When there is an attempt to work with ill-fitting prostheses versus fabrication of new prostheses, the previous prosthesis may have many features that are incorrect for the patient such as the centric relation position, aesthetic positioning of the denture teeth, and inappropriate occlusal vertical dimension, to name a few. The dentist should avoid using the existing dentures when treatment planning placement of implants. Correct implant placement for a new implant-retained mandibular overdenture requires "engineering" the positions of the implants to best support the prosthesis, rather than using the existing denture to determine the position of the implants. New dentures should be fabricated incorporating a metal framework in the mandibular overdenture to support the placement of implants based on anatomical and functional limitations.
After fabrication of the mandibular overdenture, the intaglio surface over the area of the implants can be relieved excessively for pick-up of implant attachments knowing that the mandibular metal framework is incorporated for strength (Figures 8 and 9). The panoramic radiograph shows the positions of the mandibular one-piece implants (3.25 mm diameter, ERA Mini Dental Implant [Sterngold Dental]) (Figure 10). The implants have been placed in the mandibular anterior area bound by the mental foramina.5 In order to complete the pick-up procedure of the implant locations as accurately as possible, the dentures are placed intraorally and markings on the denture reflect the patient's mandibular position in centric relation occlusion. An occlusal index is made to replicate the centric relation position. This occlusal index is placed intraorally and the patient is asked to close into the index, replicating centric relation position with assurance, regardless of the influence when using anaesthetic or if the patient lacks sufficient coordination to repeat the position reliably during the various dental procedures (Figure 11).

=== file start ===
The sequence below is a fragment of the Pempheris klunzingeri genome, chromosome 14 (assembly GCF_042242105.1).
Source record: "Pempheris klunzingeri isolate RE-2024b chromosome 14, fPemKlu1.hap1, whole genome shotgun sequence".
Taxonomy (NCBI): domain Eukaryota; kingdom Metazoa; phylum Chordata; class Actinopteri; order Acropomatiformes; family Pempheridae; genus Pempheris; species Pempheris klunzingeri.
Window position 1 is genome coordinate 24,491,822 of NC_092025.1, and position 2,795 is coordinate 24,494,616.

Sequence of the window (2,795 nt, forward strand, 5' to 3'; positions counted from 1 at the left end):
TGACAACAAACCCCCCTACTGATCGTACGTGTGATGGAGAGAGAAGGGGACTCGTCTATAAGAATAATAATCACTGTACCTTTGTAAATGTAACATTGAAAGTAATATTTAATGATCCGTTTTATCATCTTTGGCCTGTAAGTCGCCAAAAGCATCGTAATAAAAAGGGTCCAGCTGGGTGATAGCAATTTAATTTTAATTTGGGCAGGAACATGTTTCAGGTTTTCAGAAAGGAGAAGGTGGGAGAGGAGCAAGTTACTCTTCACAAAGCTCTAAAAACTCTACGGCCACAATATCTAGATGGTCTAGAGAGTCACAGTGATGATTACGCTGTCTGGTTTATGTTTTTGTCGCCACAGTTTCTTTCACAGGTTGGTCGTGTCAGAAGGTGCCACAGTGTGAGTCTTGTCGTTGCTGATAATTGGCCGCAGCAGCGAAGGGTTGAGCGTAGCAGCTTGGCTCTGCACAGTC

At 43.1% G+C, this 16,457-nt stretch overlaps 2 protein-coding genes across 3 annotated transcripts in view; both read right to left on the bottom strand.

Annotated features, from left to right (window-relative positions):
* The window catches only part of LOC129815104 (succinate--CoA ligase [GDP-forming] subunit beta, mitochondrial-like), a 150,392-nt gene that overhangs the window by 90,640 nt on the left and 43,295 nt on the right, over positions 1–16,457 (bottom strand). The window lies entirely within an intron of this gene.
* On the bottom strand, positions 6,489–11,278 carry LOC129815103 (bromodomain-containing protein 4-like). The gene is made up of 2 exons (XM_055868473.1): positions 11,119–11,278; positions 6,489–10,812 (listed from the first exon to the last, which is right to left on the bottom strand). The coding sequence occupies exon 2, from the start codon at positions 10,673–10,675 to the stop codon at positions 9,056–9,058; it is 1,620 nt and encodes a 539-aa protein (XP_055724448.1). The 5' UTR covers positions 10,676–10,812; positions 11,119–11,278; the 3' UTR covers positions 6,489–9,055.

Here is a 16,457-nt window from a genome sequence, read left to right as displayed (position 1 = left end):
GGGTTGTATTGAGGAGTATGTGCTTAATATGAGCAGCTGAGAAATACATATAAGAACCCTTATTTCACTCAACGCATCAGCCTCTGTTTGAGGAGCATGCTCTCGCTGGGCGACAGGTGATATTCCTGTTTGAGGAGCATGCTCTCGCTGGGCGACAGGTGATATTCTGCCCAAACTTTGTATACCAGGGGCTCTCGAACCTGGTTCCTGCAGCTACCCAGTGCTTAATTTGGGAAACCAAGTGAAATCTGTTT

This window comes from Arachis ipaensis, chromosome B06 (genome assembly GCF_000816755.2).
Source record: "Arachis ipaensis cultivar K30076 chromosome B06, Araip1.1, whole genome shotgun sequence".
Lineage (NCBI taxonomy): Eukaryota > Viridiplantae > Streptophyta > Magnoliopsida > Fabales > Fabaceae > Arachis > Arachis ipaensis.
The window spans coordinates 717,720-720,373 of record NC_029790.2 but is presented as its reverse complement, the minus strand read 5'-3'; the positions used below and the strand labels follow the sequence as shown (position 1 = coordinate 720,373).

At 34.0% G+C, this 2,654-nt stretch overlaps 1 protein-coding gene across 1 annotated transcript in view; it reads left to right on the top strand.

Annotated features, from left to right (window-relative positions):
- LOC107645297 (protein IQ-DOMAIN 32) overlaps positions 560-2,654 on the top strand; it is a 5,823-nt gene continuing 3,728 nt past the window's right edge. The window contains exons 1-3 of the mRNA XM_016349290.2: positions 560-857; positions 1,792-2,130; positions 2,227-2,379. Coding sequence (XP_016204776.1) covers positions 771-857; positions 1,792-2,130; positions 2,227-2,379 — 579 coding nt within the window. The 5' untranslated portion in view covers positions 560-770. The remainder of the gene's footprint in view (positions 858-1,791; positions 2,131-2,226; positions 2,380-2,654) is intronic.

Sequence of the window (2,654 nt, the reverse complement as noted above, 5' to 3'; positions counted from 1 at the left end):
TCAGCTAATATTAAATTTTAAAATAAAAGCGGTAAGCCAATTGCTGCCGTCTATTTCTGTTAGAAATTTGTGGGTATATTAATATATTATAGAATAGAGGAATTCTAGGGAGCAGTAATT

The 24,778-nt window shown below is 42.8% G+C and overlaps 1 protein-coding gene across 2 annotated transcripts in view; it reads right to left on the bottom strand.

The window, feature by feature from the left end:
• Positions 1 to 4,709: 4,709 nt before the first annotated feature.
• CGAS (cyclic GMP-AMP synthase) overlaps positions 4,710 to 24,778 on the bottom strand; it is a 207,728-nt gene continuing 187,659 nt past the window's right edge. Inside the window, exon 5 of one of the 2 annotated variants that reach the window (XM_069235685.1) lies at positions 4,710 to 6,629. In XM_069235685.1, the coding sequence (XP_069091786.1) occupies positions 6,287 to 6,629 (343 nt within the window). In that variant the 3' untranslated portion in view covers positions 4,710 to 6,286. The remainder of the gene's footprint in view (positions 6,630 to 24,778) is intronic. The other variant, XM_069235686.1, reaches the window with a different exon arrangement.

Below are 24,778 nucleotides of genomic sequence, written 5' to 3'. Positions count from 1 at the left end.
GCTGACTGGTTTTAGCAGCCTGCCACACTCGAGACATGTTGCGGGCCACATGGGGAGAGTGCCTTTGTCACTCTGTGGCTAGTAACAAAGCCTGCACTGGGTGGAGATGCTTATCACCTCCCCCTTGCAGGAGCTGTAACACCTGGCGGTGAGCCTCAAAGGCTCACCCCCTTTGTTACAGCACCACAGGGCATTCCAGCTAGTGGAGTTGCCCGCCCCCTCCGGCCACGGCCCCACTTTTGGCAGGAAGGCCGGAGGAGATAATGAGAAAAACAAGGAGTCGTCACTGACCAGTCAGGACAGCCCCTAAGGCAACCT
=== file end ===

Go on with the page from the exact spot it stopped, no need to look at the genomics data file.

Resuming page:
Figure 12. The micro implant is shown being surgically placed in the patient’s mandibular anterior left area.

Figure 13. View of the intaglio surface of the mandibular denture after intraoral pick-up of the attachments; the metal housings are shown with the black processing caps. Note the proximity of adjacent metal housing to the metal framework allowing relief of the resin.

Figure 14. This photo shows the difference in diameter measurements between the standard ERA metal housing and the micro attachment housing.

Figure 15. The tool is used to remove the black processing caps and the least retentive elements are placed into the housings as shown.

Figure 16. At the 3-month post-treatment appointment, plaque is evident demonstrating a lack of proper oral hygiene maintenance of the implants. Also note the height difference between implants. This cannot be altered since these are one-piece implants after surgical placement.

Figure 17. After reinforcement of patient hygiene instruction and care, the implants can be maintained long-term. The overlaying schematic shows the Oral-B Triumph with Floss Action Head (Procter & Gamble) that patients use to help maintain the implant overdenture abutments.